I think he did because of the nice tempatures even if it was below freezing it was a nice day compared to some of the other conditions when you climb mountins.

  • Tiffany0307-yyca
    3/24/2015 - 08:23 p.m.

    It looks freezing, scary, and dangerous all at the same time. I think that the two partners shouldn't have done that because they might have gone seriously hurt. Plus, it might give them some kind of cold or sickness later on. Also, what if they fall down? What if they die forever? I don't think Gary wants to think about his safety. I think he just only thinks about finding something wonderful and new, discovering new things, and wants to be famous for finding them. Eyestone is right. That environment is intense.

  • VanessaC-3
    3/27/2015 - 12:23 a.m.

    By in my own opinion would be that I would not make it at all to the top or not even make it to the top maybe just halfway. Through that some people whoa re travelers or climbers to get used to climbing the highest mountain to make it by being almost the first human beings ever to climb it for ever on earth. So it that way in position states that it would make a whole difference to another line of new difference in life by going through time and making a big moment in life by climbing the tallest mountain on earth out of all the other mountains.

  • VanessaC-3
    3/27/2015 - 12:32 a.m.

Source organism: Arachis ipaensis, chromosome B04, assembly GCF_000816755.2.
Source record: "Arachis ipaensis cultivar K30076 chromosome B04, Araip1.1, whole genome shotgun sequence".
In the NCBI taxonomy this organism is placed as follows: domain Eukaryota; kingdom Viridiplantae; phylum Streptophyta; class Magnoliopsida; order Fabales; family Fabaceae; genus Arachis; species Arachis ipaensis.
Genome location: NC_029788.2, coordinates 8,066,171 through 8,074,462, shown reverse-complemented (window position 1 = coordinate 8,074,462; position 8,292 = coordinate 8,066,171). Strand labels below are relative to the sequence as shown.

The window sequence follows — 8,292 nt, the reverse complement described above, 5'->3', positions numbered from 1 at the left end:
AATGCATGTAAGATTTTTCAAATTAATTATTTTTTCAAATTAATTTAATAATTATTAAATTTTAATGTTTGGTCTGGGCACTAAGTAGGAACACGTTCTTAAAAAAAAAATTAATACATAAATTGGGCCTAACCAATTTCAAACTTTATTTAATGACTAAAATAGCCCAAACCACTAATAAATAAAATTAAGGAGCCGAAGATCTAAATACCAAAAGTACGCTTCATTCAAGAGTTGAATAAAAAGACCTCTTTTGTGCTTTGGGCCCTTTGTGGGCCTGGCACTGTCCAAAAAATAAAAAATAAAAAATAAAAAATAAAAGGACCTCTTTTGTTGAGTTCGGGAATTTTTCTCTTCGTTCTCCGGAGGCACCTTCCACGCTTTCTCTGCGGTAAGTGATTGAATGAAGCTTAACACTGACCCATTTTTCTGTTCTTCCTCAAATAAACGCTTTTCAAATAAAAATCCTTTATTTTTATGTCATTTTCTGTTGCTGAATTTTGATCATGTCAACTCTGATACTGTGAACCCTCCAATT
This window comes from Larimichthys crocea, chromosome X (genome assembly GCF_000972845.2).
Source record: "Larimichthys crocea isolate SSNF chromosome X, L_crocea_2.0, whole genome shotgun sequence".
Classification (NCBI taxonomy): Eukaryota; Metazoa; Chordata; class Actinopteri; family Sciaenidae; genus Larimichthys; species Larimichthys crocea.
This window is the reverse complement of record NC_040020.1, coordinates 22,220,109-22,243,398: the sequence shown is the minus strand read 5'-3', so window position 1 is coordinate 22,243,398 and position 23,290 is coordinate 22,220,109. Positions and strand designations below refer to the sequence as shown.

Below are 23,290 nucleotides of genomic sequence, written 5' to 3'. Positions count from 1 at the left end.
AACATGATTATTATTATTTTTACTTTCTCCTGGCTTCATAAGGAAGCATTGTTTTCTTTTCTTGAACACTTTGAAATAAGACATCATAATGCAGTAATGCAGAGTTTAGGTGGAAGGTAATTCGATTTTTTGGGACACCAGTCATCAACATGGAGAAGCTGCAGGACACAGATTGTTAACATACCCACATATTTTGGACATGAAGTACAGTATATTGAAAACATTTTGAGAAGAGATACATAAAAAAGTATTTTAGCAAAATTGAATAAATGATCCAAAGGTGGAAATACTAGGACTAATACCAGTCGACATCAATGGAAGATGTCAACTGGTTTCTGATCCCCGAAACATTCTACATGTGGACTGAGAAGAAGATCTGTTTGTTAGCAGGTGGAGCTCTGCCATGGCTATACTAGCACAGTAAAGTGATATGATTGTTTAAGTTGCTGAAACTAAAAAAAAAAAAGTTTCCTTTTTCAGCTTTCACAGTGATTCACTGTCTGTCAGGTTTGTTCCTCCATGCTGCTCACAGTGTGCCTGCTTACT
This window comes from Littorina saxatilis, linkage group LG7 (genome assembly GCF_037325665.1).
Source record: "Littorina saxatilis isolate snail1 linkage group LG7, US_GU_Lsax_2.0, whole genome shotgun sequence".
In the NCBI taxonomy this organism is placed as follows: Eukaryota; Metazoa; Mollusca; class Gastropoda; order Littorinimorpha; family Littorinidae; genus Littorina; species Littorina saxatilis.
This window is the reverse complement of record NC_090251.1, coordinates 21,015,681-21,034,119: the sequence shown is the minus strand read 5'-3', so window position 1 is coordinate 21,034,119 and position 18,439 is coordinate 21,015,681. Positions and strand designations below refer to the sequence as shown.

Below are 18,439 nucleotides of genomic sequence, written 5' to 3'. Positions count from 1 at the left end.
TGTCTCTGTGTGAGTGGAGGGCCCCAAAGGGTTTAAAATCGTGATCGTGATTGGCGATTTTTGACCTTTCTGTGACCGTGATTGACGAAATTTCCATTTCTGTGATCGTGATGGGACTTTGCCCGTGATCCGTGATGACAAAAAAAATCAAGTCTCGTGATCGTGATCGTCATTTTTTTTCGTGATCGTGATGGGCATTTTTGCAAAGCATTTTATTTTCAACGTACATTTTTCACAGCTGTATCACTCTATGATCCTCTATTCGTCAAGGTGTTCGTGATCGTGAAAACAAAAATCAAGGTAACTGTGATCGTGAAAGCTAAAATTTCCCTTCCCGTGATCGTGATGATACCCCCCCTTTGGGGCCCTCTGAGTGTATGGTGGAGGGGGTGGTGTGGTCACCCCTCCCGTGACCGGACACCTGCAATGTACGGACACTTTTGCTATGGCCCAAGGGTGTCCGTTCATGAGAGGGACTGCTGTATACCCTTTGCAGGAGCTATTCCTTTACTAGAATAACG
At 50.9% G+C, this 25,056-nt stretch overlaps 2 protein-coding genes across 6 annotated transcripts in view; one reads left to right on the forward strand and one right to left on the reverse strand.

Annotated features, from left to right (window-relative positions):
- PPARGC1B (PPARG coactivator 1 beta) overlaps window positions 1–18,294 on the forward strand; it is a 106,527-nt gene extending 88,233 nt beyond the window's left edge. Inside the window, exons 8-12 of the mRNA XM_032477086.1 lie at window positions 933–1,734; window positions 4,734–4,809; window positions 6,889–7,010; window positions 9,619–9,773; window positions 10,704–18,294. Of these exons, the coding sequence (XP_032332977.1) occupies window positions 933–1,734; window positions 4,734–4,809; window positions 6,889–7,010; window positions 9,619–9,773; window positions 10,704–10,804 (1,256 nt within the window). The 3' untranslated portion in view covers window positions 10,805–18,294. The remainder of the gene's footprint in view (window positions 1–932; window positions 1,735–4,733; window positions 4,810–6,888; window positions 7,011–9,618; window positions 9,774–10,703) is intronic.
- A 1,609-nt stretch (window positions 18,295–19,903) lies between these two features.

As in my opinion I think that if I ever climb the highest mountains or any other mountains I would never make it to the top I would only make it half way without surviving harsh winters or seasons during the climbing of experience. Even though that other people in the world experience throughout their lives by being a traveler or a climber gets used to doing those kind of crazy things by making a change In their lives and I think that people are good at being one of the first people to do incredible things and be the first to ever climb the highest mountain or mountains on earth.

  • CirilloP-Sua
    4/16/2015 - 07:08 p.m.

    Gary chose for his hike, He chose the right day because it looked like a good day. It looked like a good day because it was not as windy. It was also a good day because it looked like it would be a fun day. That is how he chose the right day.

  • StoneM-Sua
    4/16/2015 - 09:24 p.m.

    The reason why Gary and his partner wait 4 weeks in till they went on the dangerous hike is from these three reasons. First, Gary want to go at the right temperate so they wouldn't be so cold. Next, Gary want to make the most out of the day so they hike more. Last, Gary want to have a good paced so they get there faster. So those are why Gary and his partner went 4 weeks later.

  • ShecklenZ-Sua
    4/16/2015 - 10:25 p.m.

    the right day is when he said this "You don't want to be up there when the wind chills are down around 50 below."

    1. because it could be too cold and they could die

    2. and because it could have avalanches. which could crush them

    3. and because They decided to climb on a 28-degree day because it was the perfect day to go

  • LiCausiM-Sua
    4/16/2015 - 10:44 p.m.

    It payed off because the tempter was 25 degrees that day. I know this because it tells you in the story that I payed off. Another reason I payed off is because is was cold and they were trying to do research. I also know this because they said the they were doing research in the story. These are some of the reasons I know those two things.

Take the Quiz Leave a comment
ADVERTISEMENT